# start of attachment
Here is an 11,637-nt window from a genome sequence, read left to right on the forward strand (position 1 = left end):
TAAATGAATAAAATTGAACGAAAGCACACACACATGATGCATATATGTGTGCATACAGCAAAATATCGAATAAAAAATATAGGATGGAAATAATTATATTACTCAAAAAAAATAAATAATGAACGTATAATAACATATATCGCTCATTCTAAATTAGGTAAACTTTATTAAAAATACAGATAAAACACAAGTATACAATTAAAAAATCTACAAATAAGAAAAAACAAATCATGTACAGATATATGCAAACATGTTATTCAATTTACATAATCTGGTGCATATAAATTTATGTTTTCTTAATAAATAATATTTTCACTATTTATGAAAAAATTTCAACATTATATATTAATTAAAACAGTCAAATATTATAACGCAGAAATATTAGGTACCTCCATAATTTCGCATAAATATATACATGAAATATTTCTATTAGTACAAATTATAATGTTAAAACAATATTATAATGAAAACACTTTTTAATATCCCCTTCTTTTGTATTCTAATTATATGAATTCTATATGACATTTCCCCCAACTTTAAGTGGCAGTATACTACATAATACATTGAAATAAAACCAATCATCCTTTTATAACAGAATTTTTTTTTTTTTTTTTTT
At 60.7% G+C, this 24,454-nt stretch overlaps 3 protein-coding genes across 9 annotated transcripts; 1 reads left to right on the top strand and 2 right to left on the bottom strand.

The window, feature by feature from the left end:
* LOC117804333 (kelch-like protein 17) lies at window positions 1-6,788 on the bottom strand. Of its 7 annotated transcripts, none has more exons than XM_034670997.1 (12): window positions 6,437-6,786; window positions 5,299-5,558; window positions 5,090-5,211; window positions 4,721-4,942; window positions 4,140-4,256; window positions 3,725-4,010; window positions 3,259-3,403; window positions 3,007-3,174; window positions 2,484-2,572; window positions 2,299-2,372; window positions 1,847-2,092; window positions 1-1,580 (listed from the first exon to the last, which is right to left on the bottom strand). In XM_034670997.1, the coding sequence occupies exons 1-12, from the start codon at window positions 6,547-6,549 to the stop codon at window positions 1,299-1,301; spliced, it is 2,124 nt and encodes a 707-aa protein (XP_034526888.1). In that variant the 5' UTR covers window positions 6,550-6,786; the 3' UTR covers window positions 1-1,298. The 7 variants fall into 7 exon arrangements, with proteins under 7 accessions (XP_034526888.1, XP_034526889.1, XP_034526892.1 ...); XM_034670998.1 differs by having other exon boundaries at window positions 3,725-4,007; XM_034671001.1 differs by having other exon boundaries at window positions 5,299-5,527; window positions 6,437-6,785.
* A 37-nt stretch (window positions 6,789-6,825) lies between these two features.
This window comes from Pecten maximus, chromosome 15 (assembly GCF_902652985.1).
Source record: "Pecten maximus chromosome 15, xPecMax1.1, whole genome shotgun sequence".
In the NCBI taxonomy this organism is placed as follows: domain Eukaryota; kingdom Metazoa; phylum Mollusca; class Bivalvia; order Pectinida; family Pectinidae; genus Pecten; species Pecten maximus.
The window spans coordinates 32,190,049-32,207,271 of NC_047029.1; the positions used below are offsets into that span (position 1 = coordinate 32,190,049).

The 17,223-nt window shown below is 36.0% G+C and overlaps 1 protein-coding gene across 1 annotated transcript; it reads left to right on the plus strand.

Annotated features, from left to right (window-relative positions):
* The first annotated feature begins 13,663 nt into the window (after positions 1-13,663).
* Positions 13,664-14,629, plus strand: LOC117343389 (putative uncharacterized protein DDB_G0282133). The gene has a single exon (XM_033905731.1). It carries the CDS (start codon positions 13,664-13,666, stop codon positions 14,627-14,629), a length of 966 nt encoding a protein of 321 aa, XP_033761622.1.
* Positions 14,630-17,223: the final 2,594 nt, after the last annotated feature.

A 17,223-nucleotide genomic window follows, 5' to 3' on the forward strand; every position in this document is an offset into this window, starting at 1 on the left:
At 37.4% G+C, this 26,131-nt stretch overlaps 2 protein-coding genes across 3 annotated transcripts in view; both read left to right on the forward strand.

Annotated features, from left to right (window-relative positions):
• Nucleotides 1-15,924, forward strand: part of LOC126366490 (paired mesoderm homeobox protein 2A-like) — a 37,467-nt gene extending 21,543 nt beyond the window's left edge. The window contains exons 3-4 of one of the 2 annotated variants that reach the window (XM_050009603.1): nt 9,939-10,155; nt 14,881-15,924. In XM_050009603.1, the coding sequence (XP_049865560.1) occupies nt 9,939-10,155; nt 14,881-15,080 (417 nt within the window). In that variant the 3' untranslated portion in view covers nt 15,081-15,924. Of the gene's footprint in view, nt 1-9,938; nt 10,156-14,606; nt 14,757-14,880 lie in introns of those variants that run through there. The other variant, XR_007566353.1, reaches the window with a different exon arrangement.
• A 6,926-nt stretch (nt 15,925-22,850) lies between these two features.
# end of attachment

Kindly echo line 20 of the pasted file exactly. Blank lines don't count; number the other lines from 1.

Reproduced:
• A 6,926-nt stretch (nt 15,925-22,850) lies between these two features.